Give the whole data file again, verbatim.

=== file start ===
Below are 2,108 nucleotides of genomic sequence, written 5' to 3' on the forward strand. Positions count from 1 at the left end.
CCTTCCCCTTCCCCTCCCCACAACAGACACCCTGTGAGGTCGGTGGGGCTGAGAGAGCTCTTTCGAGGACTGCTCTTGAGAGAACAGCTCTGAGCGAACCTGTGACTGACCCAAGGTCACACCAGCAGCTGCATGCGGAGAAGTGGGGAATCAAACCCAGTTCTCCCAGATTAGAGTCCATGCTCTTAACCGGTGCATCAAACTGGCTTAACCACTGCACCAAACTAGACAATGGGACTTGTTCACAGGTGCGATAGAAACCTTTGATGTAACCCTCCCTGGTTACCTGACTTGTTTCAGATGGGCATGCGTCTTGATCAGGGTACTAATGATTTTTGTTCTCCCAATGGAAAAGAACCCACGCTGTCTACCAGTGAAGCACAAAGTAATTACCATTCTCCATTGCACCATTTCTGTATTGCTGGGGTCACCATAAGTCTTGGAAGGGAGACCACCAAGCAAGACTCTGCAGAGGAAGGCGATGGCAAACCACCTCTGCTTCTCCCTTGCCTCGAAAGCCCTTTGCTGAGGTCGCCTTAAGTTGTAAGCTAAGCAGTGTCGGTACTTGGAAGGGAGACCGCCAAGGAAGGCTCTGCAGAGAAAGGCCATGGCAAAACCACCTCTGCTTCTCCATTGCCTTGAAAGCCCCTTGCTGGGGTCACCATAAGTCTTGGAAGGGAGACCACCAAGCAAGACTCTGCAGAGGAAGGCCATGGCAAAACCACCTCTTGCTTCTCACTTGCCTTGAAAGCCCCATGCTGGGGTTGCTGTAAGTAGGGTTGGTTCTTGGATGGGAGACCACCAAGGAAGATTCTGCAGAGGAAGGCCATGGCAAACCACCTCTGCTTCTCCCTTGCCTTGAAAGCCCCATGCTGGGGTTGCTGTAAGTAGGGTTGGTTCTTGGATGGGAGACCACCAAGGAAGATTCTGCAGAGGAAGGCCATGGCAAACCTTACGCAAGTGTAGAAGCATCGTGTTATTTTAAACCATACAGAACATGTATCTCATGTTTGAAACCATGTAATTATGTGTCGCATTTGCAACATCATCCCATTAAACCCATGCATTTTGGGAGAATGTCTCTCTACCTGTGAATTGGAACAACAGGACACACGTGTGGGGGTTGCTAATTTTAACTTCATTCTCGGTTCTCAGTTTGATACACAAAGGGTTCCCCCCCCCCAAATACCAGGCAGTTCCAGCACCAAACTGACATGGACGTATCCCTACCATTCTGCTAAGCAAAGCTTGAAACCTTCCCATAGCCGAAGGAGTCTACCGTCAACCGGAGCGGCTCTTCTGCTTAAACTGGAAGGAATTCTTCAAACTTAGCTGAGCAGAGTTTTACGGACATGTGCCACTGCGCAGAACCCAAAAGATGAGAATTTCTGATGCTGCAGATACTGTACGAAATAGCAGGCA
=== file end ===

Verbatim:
Below are 2,108 nucleotides of genomic sequence, written 5' to 3' on the forward strand. Positions count from 1 at the left end.
CCTTCCCCTTCCCCTCCCCACAACAGACACCCTGTGAGGTCGGTGGGGCTGAGAGAGCTCTTTCGAGGACTGCTCTTGAGAGAACAGCTCTGAGCGAACCTGTGACTGACCCAAGGTCACACCAGCAGCTGCATGCGGAGAAGTGGGGAATCAAACCCAGTTCTCCCAGATTAGAGTCCATGCTCTTAACCGGTGCATCAAACTGGCTTAACCACTGCACCAAACTAGACAATGGGACTTGTTCACAGGTGCGATAGAAACCTTTGATGTAACCCTCCCTGGTTACCTGACTTGTTTCAGATGGGCATGCGTCTTGATCAGGGTACTAATGATTTTTGTTCTCCCAATGGAAAAGAACCCACGCTGTCTACCAGTGAAGCACAAAGTAATTACCATTCTCCATTGCACCATTTCTGTATTGCTGGGGTCACCATAAGTCTTGGAAGGGAGACCACCAAGCAAGACTCTGCAGAGGAAGGCGATGGCAAACCACCTCTGCTTCTCCCTTGCCTCGAAAGCCCTTTGCTGAGGTCGCCTTAAGTTGTAAGCTAAGCAGTGTCGGTACTTGGAAGGGAGACCGCCAAGGAAGGCTCTGCAGAGAAAGGCCATGGCAAAACCACCTCTGCTTCTCCATTGCCTTGAAAGCCCCTTGCTGGGGTCACCATAAGTCTTGGAAGGGAGACCACCAAGCAAGACTCTGCAGAGGAAGGCCATGGCAAAACCACCTCTTGCTTCTCACTTGCCTTGAAAGCCCCATGCTGGGGTTGCTGTAAGTAGGGTTGGTTCTTGGATGGGAGACCACCAAGGAAGATTCTGCAGAGGAAGGCCATGGCAAACCACCTCTGCTTCTCCCTTGCCTTGAAAGCCCCATGCTGGGGTTGCTGTAAGTAGGGTTGGTTCTTGGATGGGAGACCACCAAGGAAGATTCTGCAGAGGAAGGCCATGGCAAACCTTACGCAAGTGTAGAAGCATCGTGTTATTTTAAACCATACAGAACATGTATCTCATGTTTGAAACCATGTAATTATGTGTCGCATTTGCAACATCATCCCATTAAACCCATGCATTTTGGGAGAATGTCTCTCTACCTGTGAATTGGAACAACAGGACACACGTGTGGGGGTTGCTAATTTTAACTTCATTCTCGGTTCTCAGTTTGATACACAAAGGGTTCCCCCCCCCCAAATACCAGGCAGTTCCAGCACCAAACTGACATGGACGTATCCCTACCATTCTGCTAAGCAAAGCTTGAAACCTTCCCATAGCCGAAGGAGTCTACCGTCAACCGGAGCGGCTCTTCTGCTTAAACTGGAAGGAATTCTTCAAACTTAGCTGAGCAGAGTTTTACGGACATGTGCCACTGCGCAGAACCCAAAAGATGAGAATTTCTGATGCTGCAGATACTGTACGAAATAGCAGGCA